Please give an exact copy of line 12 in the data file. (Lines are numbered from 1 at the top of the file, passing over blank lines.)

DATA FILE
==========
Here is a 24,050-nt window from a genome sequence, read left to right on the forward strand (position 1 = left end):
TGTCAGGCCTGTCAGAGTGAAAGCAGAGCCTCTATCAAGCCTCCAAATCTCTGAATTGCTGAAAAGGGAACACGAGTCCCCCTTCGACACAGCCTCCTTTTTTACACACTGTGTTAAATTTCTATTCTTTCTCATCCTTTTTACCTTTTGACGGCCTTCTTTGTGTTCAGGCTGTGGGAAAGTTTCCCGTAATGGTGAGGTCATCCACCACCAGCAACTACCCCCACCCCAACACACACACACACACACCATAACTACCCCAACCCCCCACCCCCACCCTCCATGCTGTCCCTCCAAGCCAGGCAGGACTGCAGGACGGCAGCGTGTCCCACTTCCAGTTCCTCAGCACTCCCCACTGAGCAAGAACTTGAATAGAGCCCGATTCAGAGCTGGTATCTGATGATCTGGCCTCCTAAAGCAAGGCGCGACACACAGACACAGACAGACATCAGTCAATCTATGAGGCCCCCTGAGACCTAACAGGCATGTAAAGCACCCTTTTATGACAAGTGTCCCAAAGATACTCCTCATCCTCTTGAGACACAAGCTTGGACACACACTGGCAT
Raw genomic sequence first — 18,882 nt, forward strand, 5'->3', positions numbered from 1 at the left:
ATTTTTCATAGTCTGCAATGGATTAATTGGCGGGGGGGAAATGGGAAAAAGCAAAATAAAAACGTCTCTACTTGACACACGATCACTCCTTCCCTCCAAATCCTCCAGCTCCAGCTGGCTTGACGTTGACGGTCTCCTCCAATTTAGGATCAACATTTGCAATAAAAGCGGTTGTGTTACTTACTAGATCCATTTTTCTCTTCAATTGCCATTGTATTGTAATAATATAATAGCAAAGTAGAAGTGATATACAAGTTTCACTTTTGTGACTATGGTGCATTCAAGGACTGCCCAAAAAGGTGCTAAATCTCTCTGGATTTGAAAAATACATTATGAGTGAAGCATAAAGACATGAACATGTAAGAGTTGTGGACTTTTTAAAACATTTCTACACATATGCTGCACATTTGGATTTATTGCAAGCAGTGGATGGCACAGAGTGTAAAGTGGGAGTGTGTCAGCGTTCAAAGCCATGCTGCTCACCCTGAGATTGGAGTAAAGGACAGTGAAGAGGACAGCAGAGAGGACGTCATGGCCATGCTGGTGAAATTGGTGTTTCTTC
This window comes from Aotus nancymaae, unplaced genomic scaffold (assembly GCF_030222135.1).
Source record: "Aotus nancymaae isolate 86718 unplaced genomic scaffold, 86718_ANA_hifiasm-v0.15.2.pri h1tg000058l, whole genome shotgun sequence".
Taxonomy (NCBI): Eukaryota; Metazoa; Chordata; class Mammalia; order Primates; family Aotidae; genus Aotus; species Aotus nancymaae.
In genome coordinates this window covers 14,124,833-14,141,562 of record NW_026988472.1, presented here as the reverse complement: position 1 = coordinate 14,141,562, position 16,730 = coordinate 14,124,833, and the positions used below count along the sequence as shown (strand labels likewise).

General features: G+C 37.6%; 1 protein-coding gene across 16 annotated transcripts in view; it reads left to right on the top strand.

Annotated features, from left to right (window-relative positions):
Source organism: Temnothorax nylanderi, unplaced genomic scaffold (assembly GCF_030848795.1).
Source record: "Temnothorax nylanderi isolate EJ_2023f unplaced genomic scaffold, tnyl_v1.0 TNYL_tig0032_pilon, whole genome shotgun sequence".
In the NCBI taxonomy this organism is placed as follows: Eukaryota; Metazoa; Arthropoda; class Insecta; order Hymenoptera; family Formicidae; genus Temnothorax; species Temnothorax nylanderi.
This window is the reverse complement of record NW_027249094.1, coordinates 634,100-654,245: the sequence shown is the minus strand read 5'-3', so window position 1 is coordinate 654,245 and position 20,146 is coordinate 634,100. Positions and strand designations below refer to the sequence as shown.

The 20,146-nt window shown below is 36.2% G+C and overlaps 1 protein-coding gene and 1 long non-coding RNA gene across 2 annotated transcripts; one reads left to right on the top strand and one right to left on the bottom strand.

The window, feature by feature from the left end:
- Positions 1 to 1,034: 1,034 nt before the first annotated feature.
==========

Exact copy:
Source record: "Temnothorax nylanderi isolate EJ_2023f unplaced genomic scaffold, tnyl_v1.0 TNYL_tig0032_pilon, whole genome shotgun sequence".